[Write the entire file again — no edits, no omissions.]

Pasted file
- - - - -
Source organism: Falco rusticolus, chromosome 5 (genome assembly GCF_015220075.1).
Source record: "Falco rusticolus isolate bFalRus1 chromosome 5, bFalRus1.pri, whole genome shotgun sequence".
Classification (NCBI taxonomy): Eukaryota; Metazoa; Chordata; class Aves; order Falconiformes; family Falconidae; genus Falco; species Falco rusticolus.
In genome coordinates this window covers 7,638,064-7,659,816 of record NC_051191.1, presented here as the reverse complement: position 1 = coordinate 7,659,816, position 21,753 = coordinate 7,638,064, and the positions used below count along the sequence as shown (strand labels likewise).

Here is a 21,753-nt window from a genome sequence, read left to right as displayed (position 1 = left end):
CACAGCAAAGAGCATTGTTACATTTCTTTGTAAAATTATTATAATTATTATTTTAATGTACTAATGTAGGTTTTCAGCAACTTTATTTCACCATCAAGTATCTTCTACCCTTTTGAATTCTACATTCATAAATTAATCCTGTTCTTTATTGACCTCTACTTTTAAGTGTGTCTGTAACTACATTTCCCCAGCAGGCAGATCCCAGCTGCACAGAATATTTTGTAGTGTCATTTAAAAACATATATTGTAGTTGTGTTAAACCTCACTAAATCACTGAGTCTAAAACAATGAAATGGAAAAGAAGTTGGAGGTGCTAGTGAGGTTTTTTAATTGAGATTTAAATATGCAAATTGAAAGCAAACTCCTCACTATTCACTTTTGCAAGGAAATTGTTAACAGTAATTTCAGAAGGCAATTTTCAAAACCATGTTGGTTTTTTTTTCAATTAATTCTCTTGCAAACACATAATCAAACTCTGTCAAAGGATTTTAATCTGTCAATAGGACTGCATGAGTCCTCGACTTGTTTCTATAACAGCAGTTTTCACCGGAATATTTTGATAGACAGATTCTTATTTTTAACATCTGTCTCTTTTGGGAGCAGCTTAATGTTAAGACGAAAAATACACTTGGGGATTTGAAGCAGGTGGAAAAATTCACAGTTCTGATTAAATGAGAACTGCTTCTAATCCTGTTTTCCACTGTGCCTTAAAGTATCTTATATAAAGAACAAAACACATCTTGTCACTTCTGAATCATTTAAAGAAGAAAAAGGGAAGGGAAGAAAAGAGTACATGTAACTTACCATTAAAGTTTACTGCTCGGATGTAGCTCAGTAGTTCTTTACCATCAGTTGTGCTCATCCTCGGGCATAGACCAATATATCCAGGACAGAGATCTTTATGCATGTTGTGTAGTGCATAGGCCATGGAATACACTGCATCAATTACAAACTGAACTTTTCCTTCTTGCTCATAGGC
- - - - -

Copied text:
Source organism: Falco rusticolus, chromosome 5 (genome assembly GCF_015220075.1).
Source record: "Falco rusticolus isolate bFalRus1 chromosome 5, bFalRus1.pri, whole genome shotgun sequence".
Classification (NCBI taxonomy): Eukaryota; Metazoa; Chordata; class Aves; order Falconiformes; family Falconidae; genus Falco; species Falco rusticolus.
In genome coordinates this window covers 7,638,064-7,659,816 of record NC_051191.1, presented here as the reverse complement: position 1 = coordinate 7,659,816, position 21,753 = coordinate 7,638,064, and the positions used below count along the sequence as shown (strand labels likewise).

Here is a 21,753-nt window from a genome sequence, read left to right as displayed (position 1 = left end):
CACAGCAAAGAGCATTGTTACATTTCTTTGTAAAATTATTATAATTATTATTTTAATGTACTAATGTAGGTTTTCAGCAACTTTATTTCACCATCAAGTATCTTCTACCCTTTTGAATTCTACATTCATAAATTAATCCTGTTCTTTATTGACCTCTACTTTTAAGTGTGTCTGTAACTACATTTCCCCAGCAGGCAGATCCCAGCTGCACAGAATATTTTGTAGTGTCATTTAAAAACATATATTGTAGTTGTGTTAAACCTCACTAAATCACTGAGTCTAAAACAATGAAATGGAAAAGAAGTTGGAGGTGCTAGTGAGGTTTTTTAATTGAGATTTAAATATGCAAATTGAAAGCAAACTCCTCACTATTCACTTTTGCAAGGAAATTGTTAACAGTAATTTCAGAAGGCAATTTTCAAAACCATGTTGGTTTTTTTTTCAATTAATTCTCTTGCAAACACATAATCAAACTCTGTCAAAGGATTTTAATCTGTCAATAGGACTGCATGAGTCCTCGACTTGTTTCTATAACAGCAGTTTTCACCGGAATATTTTGATAGACAGATTCTTATTTTTAACATCTGTCTCTTTTGGGAGCAGCTTAATGTTAAGACGAAAAATACACTTGGGGATTTGAAGCAGGTGGAAAAATTCACAGTTCTGATTAAATGAGAACTGCTTCTAATCCTGTTTTCCACTGTGCCTTAAAGTATCTTATATAAAGAACAAAACACATCTTGTCACTTCTGAATCATTTAAAGAAGAAAAAGGGAAGGGAAGAAAAGAGTACATGTAACTTACCATTAAAGTTTACTGCTCGGATGTAGCTCAGTAGTTCTTTACCATCAGTTGTGCTCATCCTCGGGCATAGACCAATATATCCAGGACAGAGATCTTTATGCATGTTGTGTAGTGCATAGGCCATGGAATACACTGCATCAATTACAAACTGAACTTTTCCTTCTTGCTCATAGGC